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Lemur Facts

Five groups that classify all living things
A group of animals within the animal kingdom
A group of animals within a pylum
A group of animals within a class
A group of animals within an order
Scientific Name:
The name of the animal in science
Lemur Catta
The animal group that the species belongs to
What kind of foods the animal eats
How long (L) or tall (H) the animal is
9-100cm (3.2-39in)
The measurement of how heavy the animal is
0.03-10kg (0.06-22lbs)
Top Speed:
The fastest recorded speed of the animal
20km/h (12mph)
How long the animal lives for
10-14 years
Whether the animal is solitary or sociable
Conservation Status:
The likelihood of the animal becoming extinct
Least Concern
The colour of the animal's coat or markings
Grey, Brown, White, Black
Skin Type:
The protective layer of the animal
Favourite Food:
The preferred food of this animal
The specific area where the animal lives
Dry forest and tropical jungle
Average Litter Size:
The average number of babies born at once
Main Prey:
The food that the animal gains energy from
Fruit, Leaves, Insects
Other animals that hunt and eat the animal
Hawk, Fossa, Wild dogs
Special Features:
Characteristics unique to this animal
Long body and tail and large eyes

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Lemur Location

Map of Lemur Locations
Map of Africa


The lemurs is a primate native to the island of Madagascar, a large island off the south east coast of Africa. There are approximately 10 different species of lemur inhabiting the island where the lemurs spend most of their time in the trees.

Lemurs are best known for their large, round reflective eyes and their wailing screams. Lemurs also have furry, pointed ears and long tails, with lemurs often being compared to both monkeys and squirrels.

The lemur will eat most small things from berries, nuts and leaves to insects and spiders and therefore the lemur has an omnivorous diet. Lemurs get most of their food from the surrounding trees but lemurs will occasionally forage for grub on the forest floor if they have no luck in the branches.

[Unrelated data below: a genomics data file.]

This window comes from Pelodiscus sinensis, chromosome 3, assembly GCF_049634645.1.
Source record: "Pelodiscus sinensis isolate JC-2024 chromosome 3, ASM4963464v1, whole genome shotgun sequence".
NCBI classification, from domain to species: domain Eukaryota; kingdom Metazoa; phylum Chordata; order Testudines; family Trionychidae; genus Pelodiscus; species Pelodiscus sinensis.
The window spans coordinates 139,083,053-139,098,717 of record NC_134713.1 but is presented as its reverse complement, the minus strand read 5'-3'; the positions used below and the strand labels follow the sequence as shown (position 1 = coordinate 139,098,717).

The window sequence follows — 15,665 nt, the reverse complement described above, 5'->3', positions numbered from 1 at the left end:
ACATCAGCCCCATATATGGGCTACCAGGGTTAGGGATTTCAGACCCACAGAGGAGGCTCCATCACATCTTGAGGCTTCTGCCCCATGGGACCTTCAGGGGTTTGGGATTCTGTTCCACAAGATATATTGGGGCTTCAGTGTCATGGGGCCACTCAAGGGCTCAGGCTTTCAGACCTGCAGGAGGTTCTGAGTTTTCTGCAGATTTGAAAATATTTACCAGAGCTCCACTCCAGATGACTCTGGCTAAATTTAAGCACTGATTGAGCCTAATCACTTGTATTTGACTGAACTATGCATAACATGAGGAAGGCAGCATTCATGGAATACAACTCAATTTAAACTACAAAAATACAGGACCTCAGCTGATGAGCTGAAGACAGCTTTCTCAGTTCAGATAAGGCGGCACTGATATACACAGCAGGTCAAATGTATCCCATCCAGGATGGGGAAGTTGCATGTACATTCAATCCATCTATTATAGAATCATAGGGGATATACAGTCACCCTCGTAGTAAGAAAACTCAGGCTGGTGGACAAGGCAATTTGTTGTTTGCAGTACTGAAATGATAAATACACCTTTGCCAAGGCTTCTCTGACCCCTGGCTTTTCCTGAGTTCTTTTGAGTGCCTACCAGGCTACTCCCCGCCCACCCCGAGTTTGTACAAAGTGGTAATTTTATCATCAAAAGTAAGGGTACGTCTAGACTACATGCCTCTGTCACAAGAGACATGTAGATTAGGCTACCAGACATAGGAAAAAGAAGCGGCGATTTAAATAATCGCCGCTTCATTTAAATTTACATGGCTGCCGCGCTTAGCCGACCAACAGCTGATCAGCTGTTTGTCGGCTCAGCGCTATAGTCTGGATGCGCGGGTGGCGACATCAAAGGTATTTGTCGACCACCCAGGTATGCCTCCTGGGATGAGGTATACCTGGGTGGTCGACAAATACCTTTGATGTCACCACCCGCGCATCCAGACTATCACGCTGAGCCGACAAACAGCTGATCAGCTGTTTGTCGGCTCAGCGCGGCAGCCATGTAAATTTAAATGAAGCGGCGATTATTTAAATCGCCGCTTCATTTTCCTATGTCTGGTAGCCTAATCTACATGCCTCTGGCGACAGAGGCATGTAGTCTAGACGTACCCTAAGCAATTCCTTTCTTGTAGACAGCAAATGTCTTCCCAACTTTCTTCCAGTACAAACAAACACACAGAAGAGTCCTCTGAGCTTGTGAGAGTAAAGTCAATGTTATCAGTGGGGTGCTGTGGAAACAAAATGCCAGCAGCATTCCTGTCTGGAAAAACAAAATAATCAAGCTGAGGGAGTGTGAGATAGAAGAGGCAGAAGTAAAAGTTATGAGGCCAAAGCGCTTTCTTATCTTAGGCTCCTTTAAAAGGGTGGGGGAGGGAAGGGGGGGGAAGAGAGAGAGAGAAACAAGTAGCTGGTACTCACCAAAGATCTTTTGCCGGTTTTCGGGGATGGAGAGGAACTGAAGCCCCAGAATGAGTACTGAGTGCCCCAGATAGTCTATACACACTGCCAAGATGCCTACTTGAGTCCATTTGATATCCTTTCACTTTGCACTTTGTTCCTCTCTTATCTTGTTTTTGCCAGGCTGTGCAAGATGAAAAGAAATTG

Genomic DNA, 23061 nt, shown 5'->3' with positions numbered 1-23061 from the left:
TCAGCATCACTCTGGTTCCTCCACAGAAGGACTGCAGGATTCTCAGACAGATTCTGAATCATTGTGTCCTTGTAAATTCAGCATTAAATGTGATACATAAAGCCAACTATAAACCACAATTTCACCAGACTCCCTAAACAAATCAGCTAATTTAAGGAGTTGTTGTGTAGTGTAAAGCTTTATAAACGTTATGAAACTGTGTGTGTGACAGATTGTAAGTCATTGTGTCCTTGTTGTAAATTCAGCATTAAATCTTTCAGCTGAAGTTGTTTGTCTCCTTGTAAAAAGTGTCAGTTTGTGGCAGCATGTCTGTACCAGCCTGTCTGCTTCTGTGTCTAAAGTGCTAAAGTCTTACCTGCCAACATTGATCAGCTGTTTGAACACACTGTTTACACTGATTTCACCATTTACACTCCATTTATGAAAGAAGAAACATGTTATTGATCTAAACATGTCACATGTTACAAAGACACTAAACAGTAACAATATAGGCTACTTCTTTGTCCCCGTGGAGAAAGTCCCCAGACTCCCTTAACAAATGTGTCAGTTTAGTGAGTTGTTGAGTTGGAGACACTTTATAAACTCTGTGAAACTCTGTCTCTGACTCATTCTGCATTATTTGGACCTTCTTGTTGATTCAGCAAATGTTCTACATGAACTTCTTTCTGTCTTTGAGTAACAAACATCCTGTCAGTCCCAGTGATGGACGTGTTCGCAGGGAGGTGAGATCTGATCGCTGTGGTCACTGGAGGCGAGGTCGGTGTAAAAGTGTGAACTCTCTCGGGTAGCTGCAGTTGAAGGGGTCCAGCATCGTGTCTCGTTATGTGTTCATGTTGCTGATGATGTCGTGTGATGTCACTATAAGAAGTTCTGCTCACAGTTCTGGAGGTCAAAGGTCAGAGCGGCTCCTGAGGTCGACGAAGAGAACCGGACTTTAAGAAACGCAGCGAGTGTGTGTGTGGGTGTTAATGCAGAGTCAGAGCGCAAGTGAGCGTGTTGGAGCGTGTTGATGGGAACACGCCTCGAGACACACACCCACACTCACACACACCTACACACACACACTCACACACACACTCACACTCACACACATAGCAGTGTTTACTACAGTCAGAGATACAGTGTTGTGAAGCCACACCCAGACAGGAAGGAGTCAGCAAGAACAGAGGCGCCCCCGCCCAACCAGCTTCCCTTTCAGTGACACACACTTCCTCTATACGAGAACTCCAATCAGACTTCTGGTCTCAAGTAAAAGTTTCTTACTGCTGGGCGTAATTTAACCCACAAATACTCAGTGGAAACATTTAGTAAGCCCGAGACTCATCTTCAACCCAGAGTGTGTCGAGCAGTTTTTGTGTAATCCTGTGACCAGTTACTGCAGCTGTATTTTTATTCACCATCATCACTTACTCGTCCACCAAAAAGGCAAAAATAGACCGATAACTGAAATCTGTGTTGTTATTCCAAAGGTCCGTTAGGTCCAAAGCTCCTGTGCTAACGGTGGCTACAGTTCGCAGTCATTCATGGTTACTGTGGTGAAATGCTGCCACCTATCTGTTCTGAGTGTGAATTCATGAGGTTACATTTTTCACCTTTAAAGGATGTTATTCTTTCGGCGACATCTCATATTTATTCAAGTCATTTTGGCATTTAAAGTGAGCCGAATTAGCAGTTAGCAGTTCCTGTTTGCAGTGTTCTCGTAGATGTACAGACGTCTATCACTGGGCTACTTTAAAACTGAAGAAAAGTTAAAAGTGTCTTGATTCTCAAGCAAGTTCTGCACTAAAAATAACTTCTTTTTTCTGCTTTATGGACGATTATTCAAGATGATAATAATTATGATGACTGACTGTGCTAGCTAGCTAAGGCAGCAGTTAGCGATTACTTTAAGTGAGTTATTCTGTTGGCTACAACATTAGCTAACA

The black and white ruffed lemur, the russet mouse lemur, the woolly lemur, the aye aye and the ring tail lemur are among the most common species of lemur found in Madagascar, although the Aye Aye is considered to be a species of lemur very different from the rest, mainly due to the long middle fingers of the aye aye which it uses to get food out of holes. There are four main types of lemur containing nearly 100 different lemur subspecies between them.

The biggest threat to the lemur is deforestation, with around 90% of the Madagascan jungle having been destroyed. This means that the lemur populations are declining rapidly as the lemur has fewer trees to make its home in.

The apex predator of Madagascar, the fossa, is also a big threat to the lemur, as lemurs are one of the favourite meals of a fossa. The lemur has fast reactions and is very agile which allows it to try to escape the fossa, but the fossa is a very stubborn and lightening quick animal, so the lemur generally becomes dinner.

The most commonly known species of lemur is the ring-tailed lemur. with this lemur being very distinctive by the black and white ring markings on the lemurs tail. The ring-tailed lemur has a grey coloured fur and white tufts on its ears.

Lemurs are small-medium sized primates with adult lemurs growing to a maximum of around 70 cm tall (plus their long tail which is often nearly as long as the body of the lemur). Lemurs also have sharp claws on their feet which enable the lemur to hold onto tree branches, particularly useful when the lemur is trying to escape from a hungry fossa!

Lemurs are one of the few animals that live in a matriarchal society, which means that the female lemurs have more control over the group than the male lemurs. These lemur groups however, behave in a very similar way to other primates as they feed and groom each other, as well as sleeping close to one another. It is not known why lemurs exhibit this rare form of social structure.

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First Published: 10th November 2008, Last Updated: 10th September 2018

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2. David Burnie, Kingfisher (2011) The Kingfisher Animal Encyclopedia [Accessed at: 01 Jan 2011]
3. David W. Macdonald, Oxford University Press (2010) The Encyclopedia Of Mammals [Accessed at: 01 Jan 2010]
4. Dorling Kindersley (2006) Dorling Kindersley Encyclopedia Of Animals [Accessed at: 10 Nov 2008]
5. Richard Mackay, University of California Press (2009) The Atlas Of Endangered Species [Accessed at: 01 Jan 2009]
6. Tom Jackson, Lorenz Books (2007) The World Encyclopedia Of Animals [Accessed at: 10 Nov 2008]